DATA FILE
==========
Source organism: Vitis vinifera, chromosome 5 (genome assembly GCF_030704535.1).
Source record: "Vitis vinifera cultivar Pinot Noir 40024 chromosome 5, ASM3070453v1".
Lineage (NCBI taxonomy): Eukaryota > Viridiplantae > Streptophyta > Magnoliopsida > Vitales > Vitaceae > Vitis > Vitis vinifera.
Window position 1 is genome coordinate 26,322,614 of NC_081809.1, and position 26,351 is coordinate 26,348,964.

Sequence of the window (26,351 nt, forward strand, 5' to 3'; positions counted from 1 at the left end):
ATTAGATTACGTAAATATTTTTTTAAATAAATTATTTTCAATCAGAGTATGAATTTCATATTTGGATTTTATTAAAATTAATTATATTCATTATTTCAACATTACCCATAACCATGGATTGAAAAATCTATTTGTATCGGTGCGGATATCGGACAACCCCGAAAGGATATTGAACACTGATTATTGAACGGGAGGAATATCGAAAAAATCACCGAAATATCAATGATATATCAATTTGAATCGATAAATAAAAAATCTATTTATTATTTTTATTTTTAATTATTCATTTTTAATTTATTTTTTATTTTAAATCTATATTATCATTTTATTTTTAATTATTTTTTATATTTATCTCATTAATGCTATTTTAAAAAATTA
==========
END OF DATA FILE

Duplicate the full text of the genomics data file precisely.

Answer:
Source organism: Vitis vinifera, chromosome 5 (genome assembly GCF_030704535.1).
Source record: "Vitis vinifera cultivar Pinot Noir 40024 chromosome 5, ASM3070453v1".
Lineage (NCBI taxonomy): Eukaryota > Viridiplantae > Streptophyta > Magnoliopsida > Vitales > Vitaceae > Vitis > Vitis vinifera.
Window position 1 is genome coordinate 26,322,614 of NC_081809.1, and position 26,351 is coordinate 26,348,964.

Sequence of the window (26,351 nt, forward strand, 5' to 3'; positions counted from 1 at the left end):
ATTAGATTACGTAAATATTTTTTTAAATAAATTATTTTCAATCAGAGTATGAATTTCATATTTGGATTTTATTAAAATTAATTATATTCATTATTTCAACATTACCCATAACCATGGATTGAAAAATCTATTTGTATCGGTGCGGATATCGGACAACCCCGAAAGGATATTGAACACTGATTATTGAACGGGAGGAATATCGAAAAAATCACCGAAATATCAATGATATATCAATTTGAATCGATAAATAAAAAATCTATTTATTATTTTTATTTTTAATTATTCATTTTTAATTTATTTTTTATTTTAAATCTATATTATCATTTTATTTTTAATTATTTTTTATATTTATCTCATTAATGCTATTTTAAAAAATTA